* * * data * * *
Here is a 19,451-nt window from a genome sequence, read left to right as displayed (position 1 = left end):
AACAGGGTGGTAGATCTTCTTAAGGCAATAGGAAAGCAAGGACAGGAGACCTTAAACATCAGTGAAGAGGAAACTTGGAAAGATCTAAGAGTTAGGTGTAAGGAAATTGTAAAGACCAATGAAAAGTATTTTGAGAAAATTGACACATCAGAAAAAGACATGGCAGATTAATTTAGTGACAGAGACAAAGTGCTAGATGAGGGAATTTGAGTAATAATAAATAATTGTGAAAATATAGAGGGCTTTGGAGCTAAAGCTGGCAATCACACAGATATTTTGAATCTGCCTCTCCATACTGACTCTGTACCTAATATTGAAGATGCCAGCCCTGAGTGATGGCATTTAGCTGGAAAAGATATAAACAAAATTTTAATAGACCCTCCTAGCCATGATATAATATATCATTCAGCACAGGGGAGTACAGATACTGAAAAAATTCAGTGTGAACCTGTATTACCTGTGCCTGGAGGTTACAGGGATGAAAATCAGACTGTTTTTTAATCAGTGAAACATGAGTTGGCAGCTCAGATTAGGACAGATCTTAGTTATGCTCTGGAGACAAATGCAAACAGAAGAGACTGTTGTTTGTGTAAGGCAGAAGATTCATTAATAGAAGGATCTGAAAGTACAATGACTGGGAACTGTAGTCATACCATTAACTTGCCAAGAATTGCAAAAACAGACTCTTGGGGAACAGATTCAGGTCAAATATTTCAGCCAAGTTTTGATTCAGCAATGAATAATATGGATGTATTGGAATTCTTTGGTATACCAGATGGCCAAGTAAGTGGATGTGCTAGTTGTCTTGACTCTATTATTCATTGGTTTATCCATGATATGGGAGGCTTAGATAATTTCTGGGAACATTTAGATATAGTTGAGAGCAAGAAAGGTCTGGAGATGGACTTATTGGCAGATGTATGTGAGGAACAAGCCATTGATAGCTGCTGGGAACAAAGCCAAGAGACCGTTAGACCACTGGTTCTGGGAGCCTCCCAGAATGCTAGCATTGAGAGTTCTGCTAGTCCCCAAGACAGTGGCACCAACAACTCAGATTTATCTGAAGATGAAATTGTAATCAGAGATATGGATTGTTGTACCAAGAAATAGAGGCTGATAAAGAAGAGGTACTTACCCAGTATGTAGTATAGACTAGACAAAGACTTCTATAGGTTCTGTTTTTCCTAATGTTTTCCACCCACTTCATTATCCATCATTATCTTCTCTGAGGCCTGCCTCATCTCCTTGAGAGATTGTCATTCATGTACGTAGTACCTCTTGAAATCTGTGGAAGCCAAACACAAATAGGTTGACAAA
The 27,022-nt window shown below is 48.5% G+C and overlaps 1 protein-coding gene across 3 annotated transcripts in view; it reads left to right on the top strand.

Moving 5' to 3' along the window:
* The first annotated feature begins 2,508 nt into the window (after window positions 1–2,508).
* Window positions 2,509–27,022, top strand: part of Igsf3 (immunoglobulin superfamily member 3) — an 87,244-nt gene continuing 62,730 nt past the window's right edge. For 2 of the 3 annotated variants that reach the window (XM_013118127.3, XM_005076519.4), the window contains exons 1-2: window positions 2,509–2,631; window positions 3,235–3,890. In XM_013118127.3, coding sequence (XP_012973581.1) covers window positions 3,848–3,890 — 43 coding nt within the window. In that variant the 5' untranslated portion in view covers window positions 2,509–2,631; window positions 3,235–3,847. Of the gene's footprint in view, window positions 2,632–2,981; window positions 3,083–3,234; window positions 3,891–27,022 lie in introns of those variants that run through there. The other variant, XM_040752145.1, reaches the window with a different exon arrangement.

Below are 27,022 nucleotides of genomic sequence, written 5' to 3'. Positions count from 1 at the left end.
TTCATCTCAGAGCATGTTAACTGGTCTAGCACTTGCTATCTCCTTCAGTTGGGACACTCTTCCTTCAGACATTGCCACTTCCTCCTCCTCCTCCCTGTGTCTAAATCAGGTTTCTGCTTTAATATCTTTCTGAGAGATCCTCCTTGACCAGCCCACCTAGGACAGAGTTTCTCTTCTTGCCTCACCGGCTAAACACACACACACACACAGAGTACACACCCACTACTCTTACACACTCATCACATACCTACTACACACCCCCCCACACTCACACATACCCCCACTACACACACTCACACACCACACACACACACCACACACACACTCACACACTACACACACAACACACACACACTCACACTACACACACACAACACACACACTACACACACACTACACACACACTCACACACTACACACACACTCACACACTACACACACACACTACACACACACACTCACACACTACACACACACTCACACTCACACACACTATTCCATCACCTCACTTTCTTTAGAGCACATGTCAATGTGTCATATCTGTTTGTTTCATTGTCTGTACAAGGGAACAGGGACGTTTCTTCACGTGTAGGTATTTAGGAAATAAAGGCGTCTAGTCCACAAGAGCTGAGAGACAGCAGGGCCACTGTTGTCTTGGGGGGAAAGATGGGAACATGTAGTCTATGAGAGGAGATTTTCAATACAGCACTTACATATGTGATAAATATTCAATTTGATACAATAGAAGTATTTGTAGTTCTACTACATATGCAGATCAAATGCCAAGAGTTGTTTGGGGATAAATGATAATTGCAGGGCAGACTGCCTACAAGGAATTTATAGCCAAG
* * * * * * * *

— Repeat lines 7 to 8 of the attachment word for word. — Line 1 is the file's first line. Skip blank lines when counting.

Below are 27,022 nucleotides of genomic sequence, written 5' to 3'. Positions count from 1 at the left end.
TTCATCTCAGAGCATGTTAACTGGTCTAGCACTTGCTATCTCCTTCAGTTGGGACACTCTTCCTTCAGACATTGCCACTTCCTCCTCCTCCTCCCTGTGTCTAAATCAGGTTTCTGCTTTAATATCTTTCTGAGAGATCCTCCTTGACCAGCCCACCTAGGACAGAGTTTCTCTTCTTGCCTCACCGGCTAAACACACACACACACACAGAGTACACACCCACTACTCTTACACACTCATCACATACCTACTACACACCCCCCCACACTCACACATACCCCCACTACACACACTCACACACCACACACACACACCACACACACACTCACACACTACACACACAACACACACACACTCACACTACACACACACAACACACACACTACACACACACTACACACACACTCACACACTACACACACACTCACACACTACACACACACACTACACACACACACTCACACACTACACACACACTCACACTCACACACACTATTCCATCACCTCACTTTCTTTAGAGCACATGTCAATGTGTCATATCTGTTTGTTTCATTGTCTGTACAAGGGAACAGGGACGTTTCTTCACGTGTAGGTATTTAGGAAATAAAGGCGTCTAGTCCACAAGAGCTGAGAGACAGCAGGGCCACTGTTGTCTTGGGGGGAAAGATGGGAACATGTAGTCTATGAGAGGAGATTTTCAATACAGCACTTACATATGTGATAAATATTCAATTTGATACAATAGAAGTATTTGTAGTTCTACTACATATGCAGATCAAATGCCAAGAGTTGTTTGGGGATAAATGATAATTGCAGGGCAGACTGCCTACAAGGAATTTATAGCCAAG